“This Is Not A Functioning Market”: Massive Short Covering Creates A Bottom, But A Vulnerable One

By Simon White, Bloomberg Markets Live reporter and commentator

A large short in both stocks and bonds triggered a burst of position covering yesterday, causing stock prices to surge and yields to drop. However, while this may be a bottom in equities, it is unlikely to be the bottom while financial conditions remain very tight and real money is still very long.

One veteran trader friend described it to me as “the wildest 60 minutes since the flash crash, an inverse flash crash”. This was a short-covering rally at base. The market was not only very short equities, it was very short bonds too. According to the CoT data, the net short in US equities and Treasuries is as large as it has been going back to 2004.

When Thursday’s inflation data came out stronger than expected, both stocks and bonds slumped. As everyone was so short in both, short covering in one triggered short covering in the other.

The 10-year yield started to fall before S&P futures started to bounce. CTAs and macro funds may have been the culprits. We can infer their likely positioning and it looks like they were short both stocks and bonds. That has been a very rare occurrence over the last 15 years, but it’s now more likely as inflation causes stocks and bonds to trade with greater positive correlation.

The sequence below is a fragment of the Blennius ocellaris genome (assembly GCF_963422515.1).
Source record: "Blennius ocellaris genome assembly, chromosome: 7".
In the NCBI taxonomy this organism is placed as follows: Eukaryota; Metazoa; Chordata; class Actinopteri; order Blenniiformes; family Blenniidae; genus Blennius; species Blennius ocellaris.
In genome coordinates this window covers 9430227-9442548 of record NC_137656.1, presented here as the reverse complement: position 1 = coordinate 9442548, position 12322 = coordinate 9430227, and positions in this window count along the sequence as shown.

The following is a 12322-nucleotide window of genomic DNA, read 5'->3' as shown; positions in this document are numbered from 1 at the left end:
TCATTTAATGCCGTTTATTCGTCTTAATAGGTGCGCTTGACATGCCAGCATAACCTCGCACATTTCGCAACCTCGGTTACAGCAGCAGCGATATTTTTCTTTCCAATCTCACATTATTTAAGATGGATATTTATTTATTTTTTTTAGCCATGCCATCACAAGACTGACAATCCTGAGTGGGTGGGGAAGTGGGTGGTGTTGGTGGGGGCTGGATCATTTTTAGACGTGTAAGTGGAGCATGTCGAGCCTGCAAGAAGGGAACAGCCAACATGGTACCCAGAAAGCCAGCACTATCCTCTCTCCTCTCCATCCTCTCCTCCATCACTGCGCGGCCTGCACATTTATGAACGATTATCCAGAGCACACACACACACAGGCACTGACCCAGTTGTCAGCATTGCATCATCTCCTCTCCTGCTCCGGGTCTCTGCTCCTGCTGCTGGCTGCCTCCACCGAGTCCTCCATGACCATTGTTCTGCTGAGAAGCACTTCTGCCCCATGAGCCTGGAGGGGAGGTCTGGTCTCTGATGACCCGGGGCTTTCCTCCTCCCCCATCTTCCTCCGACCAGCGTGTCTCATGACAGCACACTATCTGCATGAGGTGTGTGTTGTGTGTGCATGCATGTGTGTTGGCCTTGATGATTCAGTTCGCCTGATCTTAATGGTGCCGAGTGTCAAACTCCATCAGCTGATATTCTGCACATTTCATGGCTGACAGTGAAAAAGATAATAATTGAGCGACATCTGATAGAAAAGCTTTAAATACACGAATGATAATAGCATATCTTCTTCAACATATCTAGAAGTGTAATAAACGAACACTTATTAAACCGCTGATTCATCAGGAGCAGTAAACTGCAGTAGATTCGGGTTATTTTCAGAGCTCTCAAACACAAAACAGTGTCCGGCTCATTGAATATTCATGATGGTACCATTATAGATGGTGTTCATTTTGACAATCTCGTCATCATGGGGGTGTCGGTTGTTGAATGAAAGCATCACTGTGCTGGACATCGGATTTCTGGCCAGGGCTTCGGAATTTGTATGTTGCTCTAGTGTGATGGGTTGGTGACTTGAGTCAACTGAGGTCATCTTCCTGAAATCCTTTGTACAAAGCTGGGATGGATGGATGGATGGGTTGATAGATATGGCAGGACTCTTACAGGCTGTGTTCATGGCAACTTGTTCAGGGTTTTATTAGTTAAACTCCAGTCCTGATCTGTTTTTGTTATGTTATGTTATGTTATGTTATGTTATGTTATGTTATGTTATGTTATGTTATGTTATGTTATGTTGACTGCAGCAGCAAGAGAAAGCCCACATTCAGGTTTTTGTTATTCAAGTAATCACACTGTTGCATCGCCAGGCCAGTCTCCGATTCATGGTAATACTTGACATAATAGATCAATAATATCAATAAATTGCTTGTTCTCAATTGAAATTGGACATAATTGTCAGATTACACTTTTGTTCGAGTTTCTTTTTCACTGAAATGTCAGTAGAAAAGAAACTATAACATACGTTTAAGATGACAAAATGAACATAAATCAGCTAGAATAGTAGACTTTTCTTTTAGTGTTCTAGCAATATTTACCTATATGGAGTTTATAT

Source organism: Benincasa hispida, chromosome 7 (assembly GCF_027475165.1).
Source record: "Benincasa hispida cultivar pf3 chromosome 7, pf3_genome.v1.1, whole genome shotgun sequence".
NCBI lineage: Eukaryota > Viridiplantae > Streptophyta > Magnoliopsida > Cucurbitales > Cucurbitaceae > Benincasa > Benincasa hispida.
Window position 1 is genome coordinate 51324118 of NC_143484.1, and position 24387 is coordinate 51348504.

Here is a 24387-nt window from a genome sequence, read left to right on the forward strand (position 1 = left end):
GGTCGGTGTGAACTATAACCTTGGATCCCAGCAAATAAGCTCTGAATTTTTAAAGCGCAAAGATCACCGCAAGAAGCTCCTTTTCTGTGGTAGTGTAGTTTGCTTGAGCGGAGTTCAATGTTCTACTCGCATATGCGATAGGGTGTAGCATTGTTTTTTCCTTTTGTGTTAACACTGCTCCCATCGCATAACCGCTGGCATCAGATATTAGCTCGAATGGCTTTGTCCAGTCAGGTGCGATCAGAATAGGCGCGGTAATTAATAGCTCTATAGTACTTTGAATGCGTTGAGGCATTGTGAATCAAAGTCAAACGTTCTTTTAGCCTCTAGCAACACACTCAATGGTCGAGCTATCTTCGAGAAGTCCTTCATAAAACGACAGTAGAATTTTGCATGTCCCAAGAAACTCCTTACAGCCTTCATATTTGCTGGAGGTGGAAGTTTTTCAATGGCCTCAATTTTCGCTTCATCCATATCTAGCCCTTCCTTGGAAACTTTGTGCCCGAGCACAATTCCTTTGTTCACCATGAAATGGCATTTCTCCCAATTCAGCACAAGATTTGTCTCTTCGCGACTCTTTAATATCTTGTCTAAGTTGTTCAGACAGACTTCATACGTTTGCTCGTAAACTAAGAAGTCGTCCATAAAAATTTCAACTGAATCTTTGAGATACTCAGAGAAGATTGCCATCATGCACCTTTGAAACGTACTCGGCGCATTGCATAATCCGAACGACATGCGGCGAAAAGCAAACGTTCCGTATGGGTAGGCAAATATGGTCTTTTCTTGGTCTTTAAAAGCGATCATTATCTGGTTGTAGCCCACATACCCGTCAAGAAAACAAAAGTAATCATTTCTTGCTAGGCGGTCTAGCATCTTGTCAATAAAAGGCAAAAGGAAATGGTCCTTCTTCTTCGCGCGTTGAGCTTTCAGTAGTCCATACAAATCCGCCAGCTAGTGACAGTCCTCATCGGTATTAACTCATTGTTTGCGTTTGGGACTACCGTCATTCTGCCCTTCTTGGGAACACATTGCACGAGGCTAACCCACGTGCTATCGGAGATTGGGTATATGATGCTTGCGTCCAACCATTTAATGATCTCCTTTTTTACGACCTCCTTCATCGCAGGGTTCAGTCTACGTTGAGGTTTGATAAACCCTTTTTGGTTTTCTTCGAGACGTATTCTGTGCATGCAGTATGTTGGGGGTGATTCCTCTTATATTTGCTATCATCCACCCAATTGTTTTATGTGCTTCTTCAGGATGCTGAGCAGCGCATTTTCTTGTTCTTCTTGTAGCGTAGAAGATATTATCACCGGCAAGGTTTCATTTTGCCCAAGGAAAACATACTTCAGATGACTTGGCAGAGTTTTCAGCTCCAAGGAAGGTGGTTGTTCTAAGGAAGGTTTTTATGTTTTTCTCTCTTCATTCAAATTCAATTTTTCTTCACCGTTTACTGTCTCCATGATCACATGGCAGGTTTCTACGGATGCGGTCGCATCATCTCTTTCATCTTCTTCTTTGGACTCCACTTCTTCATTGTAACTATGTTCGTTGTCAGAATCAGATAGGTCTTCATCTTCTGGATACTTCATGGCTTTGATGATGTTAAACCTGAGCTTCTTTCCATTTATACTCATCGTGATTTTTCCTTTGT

Short covering in bonds therefore probably caused these funds to start buying stocks. Not only was the market very short index futures, there has been a rise in call buying in recent days. This is part of a general pattern this year where the volatility on calls has been rising versus the volatility on puts, leading to very low put-call skew.

The combination of short covering, and option dealers frantically having to hedge calls they have sold by buying the market as it rises, led to a near vertical rise in stock prices.

This, though, is not a well-functioning market. And while yesterday may mark an interim bottom, it was not marked by several of the usual characteristics of a secular low.

CTAs and other fast-money traders may have been short, but real money remains very long. As the chart below from Bernstein Research shows, the vast pandemic inflows into US equity funds have yet to be unwound.

This is a big overhang and one that — while financial conditions remain tight and are set to get tighter as QT gathers pace — will be a sword of Damocles hovering over the market.

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